The Swiss Alps: Where to Stay, Where to Eat & Where to Party in Geneva, Zermatt, Zurich, Lucerne, St. Moritz & Beyond

The Swiss Alps: Where to Stay, Where to Eat & Where to Party in Geneva, Zermatt, Zurich, Lucerne, St. Moritz & Beyond

by Krista Dana

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The Swiss Alps: Where to Stay, Where to Eat & Where to Party in Geneva, Zermatt, Zurich, Lucerne, St. Moritz & Beyond by Krista Dana

This guide rounds up hotels for each destination that have both a prime location and reasonable standards of comfort, narrowing coverage to those hostelries offering particularly memorable stays. Our hotel picks are categorized by price range - but you should be aware that seasonal fluctuations can be great, particularly in the resort areas. While luxury houses across Europe maintain similarly exquisite standards, hotels at lower ends of the scale tend to vary by region in comfort and cleanliness. Breakfasts are normally included in budget and moderate room rates. Luxury hotels usually tack on a substantial charge. However, the meal is not an American-style feast, but a modest buffet spread of bread, meat, cheese, and jam, normally served with a choice of juices and coffee or tea. Bidets are a common European feature, a great little gadget intended for washing your nether regions. I've heard of some creative uses, too, ranging from a sock-soak to a baby bath. High-tech versions prove a real hoot, with water jets that have controls for pressure, temperature, and pattern; built-in blow dryers; and (requiring some imagination) portable remote controls. A wide range of accommodations are available, including youth hostels, private rooms, mountain huts, guesthouses, hotels, and spa resorts. I've included mostly hotels here. When booking lodging at the lower end of the price range, expect to share a bath; at the upper end, expect to pay extra for breakfast. While Switzerland shares cuisines with each of its neighbors, its most intimate culinary relationship is with France. Along with the northwestern corner of Italy, Switzerland and France dish out an astounding array of cheese dishes. The fondue Savoyarde is the most famed of the cheese mixes here, a bubbling pot of fromage made tangy with white wine and a shot or two of kirsche liqueur. Raclette, too, proves another oozy favorite: The traditional service involves a large block of cheese melted tableside over an open flame - and served with a mix of steamed potatoes and pickled vegetables. Other open-flame affairs include chunks of meat with fondues bourguignonne, a pot of hot oil; chinoise, a pot of boiling bouillon; and Bacchus, a pot of spiced local wine. Grilled specialties, mixed salads, and a variety of sweet and savory crepes all prove popular, too. Unless there's a host posted at the door, European restaurants intend for you to come in and seat yourself. (Leave your coat and umbrella at the door.) In casual and traditional settings, it's not uncommon for strangers to share your table. Although it seems an oddly intimidating question to pose, you shouldn't be afraid to join a stranger's table, either. Just ask if the seats are free. You're not necessarily expected to chat - although it is a pleasant way to meet strangers. Oddly, Geneva holds the world's largest foreign celebration of American Independence Day each 4th of July - fireworks and all. When Christmas rolls around, festivities include a month-long International Christmas Market at Fusterie Square, a Christmas Tree Festival, and La Coupe de Noel, a nippy lake-swimming competition. Finally, in the midst of the holiday season, comes the Escalade, Geneva's favorite party. Carnivale comes to town during the pre-Lenten season, and Le Bol d'Or draws over 500 crews for a prestigious sailing regatta. Geneva's Musical Summer takes center stage from June through September, Swiss National Day is celebrated at Bastions Park on the 1st of August, and the Fetes de Geneve Summer Festival brings shows, concerts, parades, and food to the city's shoreline in early August. For drinks in Old Town, Café La Clemence has a big terrace on the Bourg de Flour. Later, English-speakers congregate at the old Shaker's Club at Rue Boulangerie 7 or nearby at Flanagan's Irish Bar. Both are in old town. Several disco venues dot Geneva's outskirts, but for dancing action in the city center, try l'Inderdit or drag-show-driven Le Loft; both stay open until dawn.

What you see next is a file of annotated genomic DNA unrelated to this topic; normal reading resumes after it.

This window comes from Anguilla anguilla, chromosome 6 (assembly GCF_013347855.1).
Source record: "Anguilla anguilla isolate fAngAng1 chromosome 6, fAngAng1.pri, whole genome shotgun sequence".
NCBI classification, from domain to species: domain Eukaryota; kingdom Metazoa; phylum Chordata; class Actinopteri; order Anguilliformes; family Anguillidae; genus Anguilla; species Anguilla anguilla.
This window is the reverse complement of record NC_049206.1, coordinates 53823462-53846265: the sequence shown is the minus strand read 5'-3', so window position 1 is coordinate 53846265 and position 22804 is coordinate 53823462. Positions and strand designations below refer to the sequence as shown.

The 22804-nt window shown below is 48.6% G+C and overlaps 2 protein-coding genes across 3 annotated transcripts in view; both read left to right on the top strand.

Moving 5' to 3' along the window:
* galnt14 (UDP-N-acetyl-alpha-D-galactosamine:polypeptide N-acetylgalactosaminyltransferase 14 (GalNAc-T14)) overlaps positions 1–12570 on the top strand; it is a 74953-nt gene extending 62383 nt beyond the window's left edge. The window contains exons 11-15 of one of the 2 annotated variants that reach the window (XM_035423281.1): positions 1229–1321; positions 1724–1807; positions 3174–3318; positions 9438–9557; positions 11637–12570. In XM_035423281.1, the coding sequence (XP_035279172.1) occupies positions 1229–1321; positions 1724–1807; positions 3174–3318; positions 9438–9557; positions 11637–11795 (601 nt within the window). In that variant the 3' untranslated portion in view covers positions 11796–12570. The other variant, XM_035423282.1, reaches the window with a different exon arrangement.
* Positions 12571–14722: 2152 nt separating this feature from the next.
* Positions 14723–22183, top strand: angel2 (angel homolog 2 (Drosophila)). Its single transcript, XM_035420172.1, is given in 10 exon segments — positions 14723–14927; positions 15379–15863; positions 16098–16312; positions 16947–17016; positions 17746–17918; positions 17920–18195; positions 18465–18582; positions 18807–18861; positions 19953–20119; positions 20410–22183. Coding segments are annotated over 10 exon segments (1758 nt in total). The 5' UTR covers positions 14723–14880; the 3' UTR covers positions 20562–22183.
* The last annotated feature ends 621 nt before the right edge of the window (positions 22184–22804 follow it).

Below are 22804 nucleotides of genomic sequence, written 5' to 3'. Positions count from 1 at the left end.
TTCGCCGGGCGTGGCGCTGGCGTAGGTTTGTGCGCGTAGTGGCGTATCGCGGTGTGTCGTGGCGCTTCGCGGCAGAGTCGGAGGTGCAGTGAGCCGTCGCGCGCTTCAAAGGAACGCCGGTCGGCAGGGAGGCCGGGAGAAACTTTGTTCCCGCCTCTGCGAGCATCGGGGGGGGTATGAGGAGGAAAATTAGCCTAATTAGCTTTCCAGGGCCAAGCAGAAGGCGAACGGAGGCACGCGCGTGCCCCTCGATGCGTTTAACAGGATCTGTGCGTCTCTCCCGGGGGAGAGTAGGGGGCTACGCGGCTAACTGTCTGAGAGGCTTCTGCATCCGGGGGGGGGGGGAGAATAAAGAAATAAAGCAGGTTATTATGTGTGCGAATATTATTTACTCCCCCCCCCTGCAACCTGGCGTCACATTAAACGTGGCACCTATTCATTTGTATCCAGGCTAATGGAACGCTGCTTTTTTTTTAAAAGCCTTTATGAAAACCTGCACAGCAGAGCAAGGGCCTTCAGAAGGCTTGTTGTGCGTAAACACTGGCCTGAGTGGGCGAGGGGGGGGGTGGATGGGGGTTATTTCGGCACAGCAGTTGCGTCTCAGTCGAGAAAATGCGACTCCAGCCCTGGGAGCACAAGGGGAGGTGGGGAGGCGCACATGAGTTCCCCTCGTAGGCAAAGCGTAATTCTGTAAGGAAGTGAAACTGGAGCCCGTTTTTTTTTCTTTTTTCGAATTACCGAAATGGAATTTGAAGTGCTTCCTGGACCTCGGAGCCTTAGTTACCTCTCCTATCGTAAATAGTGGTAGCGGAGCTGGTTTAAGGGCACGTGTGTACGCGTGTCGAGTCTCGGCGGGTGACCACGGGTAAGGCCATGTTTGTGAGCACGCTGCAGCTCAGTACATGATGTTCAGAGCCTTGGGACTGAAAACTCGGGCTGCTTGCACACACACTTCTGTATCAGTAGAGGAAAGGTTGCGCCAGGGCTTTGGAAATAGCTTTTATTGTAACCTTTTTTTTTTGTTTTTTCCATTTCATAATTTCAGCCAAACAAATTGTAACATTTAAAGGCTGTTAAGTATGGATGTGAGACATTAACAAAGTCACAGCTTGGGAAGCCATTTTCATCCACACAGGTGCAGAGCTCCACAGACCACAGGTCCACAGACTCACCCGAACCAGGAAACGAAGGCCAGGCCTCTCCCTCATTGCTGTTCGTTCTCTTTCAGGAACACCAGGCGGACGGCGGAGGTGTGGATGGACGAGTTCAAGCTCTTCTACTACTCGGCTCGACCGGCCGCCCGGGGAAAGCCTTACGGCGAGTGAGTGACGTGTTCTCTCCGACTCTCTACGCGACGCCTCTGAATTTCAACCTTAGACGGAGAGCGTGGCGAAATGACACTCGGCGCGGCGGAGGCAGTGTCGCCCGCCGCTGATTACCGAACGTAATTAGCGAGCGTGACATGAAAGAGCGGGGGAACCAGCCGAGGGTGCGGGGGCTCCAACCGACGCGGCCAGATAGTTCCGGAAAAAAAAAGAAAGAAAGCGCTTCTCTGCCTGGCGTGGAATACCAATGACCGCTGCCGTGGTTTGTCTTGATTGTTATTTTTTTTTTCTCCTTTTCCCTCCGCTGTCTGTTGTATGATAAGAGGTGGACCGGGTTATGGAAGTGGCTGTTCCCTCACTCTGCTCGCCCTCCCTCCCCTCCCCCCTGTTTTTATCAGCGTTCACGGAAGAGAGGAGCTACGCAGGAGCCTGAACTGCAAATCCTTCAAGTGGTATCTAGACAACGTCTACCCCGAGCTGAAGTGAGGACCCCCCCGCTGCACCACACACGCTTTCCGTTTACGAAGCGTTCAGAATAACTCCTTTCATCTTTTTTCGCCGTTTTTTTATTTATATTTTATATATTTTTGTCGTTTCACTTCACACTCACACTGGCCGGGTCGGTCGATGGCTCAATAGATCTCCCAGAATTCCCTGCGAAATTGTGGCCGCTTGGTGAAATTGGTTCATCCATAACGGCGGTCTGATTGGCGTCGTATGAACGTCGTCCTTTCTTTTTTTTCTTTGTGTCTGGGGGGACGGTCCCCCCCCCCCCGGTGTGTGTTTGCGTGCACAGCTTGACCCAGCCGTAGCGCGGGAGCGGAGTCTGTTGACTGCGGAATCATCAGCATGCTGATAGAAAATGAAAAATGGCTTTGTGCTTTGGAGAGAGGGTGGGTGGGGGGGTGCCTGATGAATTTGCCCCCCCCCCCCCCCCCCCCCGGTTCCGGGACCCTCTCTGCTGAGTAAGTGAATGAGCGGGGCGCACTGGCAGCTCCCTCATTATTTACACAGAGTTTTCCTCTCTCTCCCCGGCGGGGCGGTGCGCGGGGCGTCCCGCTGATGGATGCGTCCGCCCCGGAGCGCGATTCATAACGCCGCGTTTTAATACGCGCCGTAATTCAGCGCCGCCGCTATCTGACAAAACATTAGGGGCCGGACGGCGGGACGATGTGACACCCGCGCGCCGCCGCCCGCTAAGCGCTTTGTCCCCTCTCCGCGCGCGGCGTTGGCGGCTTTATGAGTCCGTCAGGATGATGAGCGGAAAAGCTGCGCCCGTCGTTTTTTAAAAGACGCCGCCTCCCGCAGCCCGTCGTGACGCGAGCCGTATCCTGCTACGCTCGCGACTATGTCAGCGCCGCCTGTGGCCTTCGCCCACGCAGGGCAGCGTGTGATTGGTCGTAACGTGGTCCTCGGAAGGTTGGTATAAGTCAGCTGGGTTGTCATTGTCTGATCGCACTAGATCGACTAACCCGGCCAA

Product Details

ISBN-13: 9781556501098
Publisher: Hunter Publishing, Inc.
Publication date: 09/13/2013
Sold by: Barnes & Noble
Format: NOOK Book
File size: 28 MB
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